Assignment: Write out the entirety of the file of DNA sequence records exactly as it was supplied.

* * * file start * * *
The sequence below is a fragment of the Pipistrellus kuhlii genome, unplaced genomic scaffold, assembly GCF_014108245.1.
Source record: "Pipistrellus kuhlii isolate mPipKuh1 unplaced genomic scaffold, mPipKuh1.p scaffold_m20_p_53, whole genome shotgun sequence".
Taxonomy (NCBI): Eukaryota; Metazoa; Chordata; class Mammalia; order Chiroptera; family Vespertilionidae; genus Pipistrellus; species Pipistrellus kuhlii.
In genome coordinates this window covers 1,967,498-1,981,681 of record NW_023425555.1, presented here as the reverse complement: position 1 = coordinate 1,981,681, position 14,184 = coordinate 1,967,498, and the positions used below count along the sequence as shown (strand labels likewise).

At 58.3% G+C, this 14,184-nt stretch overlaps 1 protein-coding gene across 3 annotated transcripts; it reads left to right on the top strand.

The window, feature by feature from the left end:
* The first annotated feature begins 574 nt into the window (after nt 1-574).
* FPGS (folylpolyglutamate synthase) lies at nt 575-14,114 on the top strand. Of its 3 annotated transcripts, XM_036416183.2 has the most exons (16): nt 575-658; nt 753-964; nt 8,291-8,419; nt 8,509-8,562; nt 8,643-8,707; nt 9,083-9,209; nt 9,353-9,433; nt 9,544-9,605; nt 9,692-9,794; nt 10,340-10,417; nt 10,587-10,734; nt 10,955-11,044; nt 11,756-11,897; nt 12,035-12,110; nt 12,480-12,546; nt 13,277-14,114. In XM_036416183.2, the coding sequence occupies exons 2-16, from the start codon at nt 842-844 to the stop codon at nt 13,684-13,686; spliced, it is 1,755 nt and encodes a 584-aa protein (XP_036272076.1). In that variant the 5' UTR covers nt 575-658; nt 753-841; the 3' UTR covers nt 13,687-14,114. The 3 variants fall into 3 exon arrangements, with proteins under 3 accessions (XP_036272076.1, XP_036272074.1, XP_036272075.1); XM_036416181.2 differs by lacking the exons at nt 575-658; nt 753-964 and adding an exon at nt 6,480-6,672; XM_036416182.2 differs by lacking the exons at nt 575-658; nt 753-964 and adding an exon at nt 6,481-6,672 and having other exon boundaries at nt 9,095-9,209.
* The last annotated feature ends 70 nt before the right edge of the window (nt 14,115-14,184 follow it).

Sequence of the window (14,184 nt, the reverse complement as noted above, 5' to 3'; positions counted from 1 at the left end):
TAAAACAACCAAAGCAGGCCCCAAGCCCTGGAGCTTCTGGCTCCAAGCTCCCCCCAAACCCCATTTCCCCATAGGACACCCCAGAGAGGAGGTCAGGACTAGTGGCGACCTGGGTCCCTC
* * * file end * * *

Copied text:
The sequence below is a fragment of the Pipistrellus kuhlii genome, unplaced genomic scaffold, assembly GCF_014108245.1.
Source record: "Pipistrellus kuhlii isolate mPipKuh1 unplaced genomic scaffold, mPipKuh1.p scaffold_m20_p_53, whole genome shotgun sequence".
Taxonomy (NCBI): Eukaryota; Metazoa; Chordata; class Mammalia; order Chiroptera; family Vespertilionidae; genus Pipistrellus; species Pipistrellus kuhlii.
In genome coordinates this window covers 1,967,498-1,981,681 of record NW_023425555.1, presented here as the reverse complement: position 1 = coordinate 1,981,681, position 14,184 = coordinate 1,967,498, and the positions used below count along the sequence as shown (strand labels likewise).

At 58.3% G+C, this 14,184-nt stretch overlaps 1 protein-coding gene across 3 annotated transcripts; it reads left to right on the top strand.

The window, feature by feature from the left end:
* The first annotated feature begins 574 nt into the window (after nt 1-574).
* FPGS (folylpolyglutamate synthase) lies at nt 575-14,114 on the top strand. Of its 3 annotated transcripts, XM_036416183.2 has the most exons (16): nt 575-658; nt 753-964; nt 8,291-8,419; nt 8,509-8,562; nt 8,643-8,707; nt 9,083-9,209; nt 9,353-9,433; nt 9,544-9,605; nt 9,692-9,794; nt 10,340-10,417; nt 10,587-10,734; nt 10,955-11,044; nt 11,756-11,897; nt 12,035-12,110; nt 12,480-12,546; nt 13,277-14,114. In XM_036416183.2, the coding sequence occupies exons 2-16, from the start codon at nt 842-844 to the stop codon at nt 13,684-13,686; spliced, it is 1,755 nt and encodes a 584-aa protein (XP_036272076.1). In that variant the 5' UTR covers nt 575-658; nt 753-841; the 3' UTR covers nt 13,687-14,114. The 3 variants fall into 3 exon arrangements, with proteins under 3 accessions (XP_036272076.1, XP_036272074.1, XP_036272075.1); XM_036416181.2 differs by lacking the exons at nt 575-658; nt 753-964 and adding an exon at nt 6,480-6,672; XM_036416182.2 differs by lacking the exons at nt 575-658; nt 753-964 and adding an exon at nt 6,481-6,672 and having other exon boundaries at nt 9,095-9,209.
* The last annotated feature ends 70 nt before the right edge of the window (nt 14,115-14,184 follow it).

Sequence of the window (14,184 nt, the reverse complement as noted above, 5' to 3'; positions counted from 1 at the left end):
TAAAACAACCAAAGCAGGCCCCAAGCCCTGGAGCTTCTGGCTCCAAGCTCCCCCCAAACCCCATTTCCCCATAGGACACCCCAGAGAGGAGGTCAGGACTAGTGGCGACCTGGGTCCCTC